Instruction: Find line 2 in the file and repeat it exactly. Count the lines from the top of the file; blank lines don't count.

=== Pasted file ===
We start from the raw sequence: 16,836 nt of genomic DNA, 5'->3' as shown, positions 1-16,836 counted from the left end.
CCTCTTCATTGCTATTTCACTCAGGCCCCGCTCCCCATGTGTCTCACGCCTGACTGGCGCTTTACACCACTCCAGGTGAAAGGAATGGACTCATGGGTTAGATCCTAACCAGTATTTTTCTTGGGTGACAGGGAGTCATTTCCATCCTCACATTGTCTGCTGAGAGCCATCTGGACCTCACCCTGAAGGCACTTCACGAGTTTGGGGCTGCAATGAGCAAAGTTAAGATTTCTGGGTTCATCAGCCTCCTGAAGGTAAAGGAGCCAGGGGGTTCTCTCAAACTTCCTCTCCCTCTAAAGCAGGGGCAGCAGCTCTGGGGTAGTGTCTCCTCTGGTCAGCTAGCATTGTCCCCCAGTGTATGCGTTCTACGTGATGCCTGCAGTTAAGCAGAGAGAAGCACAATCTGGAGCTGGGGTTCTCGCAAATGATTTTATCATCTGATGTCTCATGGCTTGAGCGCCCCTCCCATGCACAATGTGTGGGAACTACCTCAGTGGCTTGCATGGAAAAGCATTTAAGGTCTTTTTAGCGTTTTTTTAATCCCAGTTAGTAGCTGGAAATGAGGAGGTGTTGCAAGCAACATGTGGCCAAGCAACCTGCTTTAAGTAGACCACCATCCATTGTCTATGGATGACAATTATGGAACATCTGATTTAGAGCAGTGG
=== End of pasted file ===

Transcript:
CCTCTTCATTGCTATTTCACTCAGGCCCCGCTCCCCATGTGTCTCACGCCTGACTGGCGCTTTACACCACTCCAGGTGAAAGGAATGGACTCATGGGTTAGATCCTAACCAGTATTTTTCTTGGGTGACAGGGAGTCATTTCCATCCTCACATTGTCTGCTGAGAGCCATCTGGACCTCACCCTGAAGGCACTTCACGAGTTTGGGGCTGCAATGAGCAAAGTTAAGATTTCTGGGTTCATCAGCCTCCTGAAGGTAAAGGAGCCAGGGGGTTCTCTCAAACTTCCTCTCCCTCTAAAGCAGGGGCAGCAGCTCTGGGGTAGTGTCTCCTCTGGTCAGCTAGCATTGTCCCCCAGTGTATGCGTTCTACGTGATGCCTGCAGTTAAGCAGAGAGAAGCACAATCTGGAGCTGGGGTTCTCGCAAATGATTTTATCATCTGATGTCTCATGGCTTGAGCGCCCCTCCCATGCACAATGTGTGGGAACTACCTCAGTGGCTTGCATGGAAAAGCATTTAAGGTCTTTTTAGCGTTTTTTTAATCCCAGTTAGTAGCTGGAAATGAGGAGGTGTTGCAAGCAACATGTGGCCAAGCAACCTGCTTTAAGTAGACCACCATCCATTGTCTATGGATGACAATTATGGAACATCTGATTTAGAGCAGTGG